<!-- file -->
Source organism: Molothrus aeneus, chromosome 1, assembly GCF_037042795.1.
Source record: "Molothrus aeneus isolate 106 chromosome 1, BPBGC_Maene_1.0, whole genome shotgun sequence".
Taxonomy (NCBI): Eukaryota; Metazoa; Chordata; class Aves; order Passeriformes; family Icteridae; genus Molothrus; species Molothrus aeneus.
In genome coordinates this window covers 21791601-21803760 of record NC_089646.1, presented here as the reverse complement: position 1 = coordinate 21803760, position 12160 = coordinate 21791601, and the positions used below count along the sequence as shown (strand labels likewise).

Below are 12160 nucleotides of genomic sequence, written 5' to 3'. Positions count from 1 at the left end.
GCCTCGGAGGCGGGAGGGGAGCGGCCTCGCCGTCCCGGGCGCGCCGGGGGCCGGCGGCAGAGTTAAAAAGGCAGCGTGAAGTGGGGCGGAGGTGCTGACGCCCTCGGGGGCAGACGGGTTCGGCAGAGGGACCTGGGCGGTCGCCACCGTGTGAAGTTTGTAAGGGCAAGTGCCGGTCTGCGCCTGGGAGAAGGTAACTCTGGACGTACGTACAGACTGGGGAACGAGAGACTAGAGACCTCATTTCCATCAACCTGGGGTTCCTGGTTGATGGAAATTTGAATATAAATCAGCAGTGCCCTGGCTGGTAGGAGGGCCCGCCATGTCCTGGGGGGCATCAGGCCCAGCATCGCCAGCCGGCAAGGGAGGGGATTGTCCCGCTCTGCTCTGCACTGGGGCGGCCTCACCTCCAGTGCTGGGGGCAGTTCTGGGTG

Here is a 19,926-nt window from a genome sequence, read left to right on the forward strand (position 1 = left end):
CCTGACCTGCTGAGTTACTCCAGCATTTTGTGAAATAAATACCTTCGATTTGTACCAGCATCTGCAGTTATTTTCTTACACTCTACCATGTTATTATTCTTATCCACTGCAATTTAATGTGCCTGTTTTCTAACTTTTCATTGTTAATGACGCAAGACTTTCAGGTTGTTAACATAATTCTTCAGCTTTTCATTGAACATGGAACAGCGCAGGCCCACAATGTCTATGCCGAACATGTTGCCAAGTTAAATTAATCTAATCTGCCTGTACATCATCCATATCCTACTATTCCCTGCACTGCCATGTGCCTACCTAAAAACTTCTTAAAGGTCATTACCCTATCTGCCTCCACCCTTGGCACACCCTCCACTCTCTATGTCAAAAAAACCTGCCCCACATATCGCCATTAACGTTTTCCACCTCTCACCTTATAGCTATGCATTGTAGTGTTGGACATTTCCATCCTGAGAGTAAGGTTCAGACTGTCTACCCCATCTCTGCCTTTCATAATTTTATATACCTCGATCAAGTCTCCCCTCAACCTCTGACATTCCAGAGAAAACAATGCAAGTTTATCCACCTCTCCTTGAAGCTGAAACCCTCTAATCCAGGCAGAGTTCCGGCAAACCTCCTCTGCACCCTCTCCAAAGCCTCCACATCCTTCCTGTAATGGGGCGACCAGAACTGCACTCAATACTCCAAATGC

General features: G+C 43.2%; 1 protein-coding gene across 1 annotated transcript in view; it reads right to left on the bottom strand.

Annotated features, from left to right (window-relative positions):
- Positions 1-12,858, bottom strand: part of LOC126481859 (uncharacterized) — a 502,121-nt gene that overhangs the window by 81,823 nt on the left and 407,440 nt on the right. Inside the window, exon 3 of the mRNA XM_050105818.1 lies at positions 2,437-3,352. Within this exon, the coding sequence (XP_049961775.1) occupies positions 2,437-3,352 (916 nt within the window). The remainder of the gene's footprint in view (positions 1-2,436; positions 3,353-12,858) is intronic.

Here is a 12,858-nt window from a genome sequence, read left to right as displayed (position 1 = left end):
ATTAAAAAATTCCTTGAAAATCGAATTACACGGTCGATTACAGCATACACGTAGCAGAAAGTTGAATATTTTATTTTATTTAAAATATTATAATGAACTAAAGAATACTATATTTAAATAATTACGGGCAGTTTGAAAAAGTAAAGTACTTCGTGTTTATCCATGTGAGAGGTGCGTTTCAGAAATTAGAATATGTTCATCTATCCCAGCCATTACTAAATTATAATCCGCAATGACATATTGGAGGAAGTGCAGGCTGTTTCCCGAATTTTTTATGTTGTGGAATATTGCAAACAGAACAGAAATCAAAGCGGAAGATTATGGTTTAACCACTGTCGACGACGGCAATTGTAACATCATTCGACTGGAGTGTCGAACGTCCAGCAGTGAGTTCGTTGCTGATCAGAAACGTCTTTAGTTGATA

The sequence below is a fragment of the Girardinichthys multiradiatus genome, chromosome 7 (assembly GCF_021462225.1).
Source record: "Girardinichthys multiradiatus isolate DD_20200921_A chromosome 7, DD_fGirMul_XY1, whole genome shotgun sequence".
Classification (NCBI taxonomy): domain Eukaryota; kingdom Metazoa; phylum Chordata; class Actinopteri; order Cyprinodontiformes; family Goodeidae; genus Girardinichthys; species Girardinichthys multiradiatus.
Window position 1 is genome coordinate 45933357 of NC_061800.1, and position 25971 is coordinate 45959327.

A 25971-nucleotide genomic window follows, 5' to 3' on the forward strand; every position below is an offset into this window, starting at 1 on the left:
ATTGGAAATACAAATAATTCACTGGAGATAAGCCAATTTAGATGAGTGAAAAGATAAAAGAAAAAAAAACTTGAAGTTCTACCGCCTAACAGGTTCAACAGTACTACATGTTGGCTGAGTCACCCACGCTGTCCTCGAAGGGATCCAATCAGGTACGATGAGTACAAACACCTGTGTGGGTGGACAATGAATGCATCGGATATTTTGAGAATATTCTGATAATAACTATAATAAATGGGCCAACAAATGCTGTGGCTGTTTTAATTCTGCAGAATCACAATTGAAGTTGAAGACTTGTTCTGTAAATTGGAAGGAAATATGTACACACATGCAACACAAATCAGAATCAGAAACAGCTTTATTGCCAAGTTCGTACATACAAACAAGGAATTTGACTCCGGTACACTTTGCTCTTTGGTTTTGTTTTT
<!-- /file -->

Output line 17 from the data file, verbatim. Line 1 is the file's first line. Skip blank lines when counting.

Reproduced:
Window position 1 is genome coordinate 45933357 of NC_061800.1, and position 25971 is coordinate 45959327.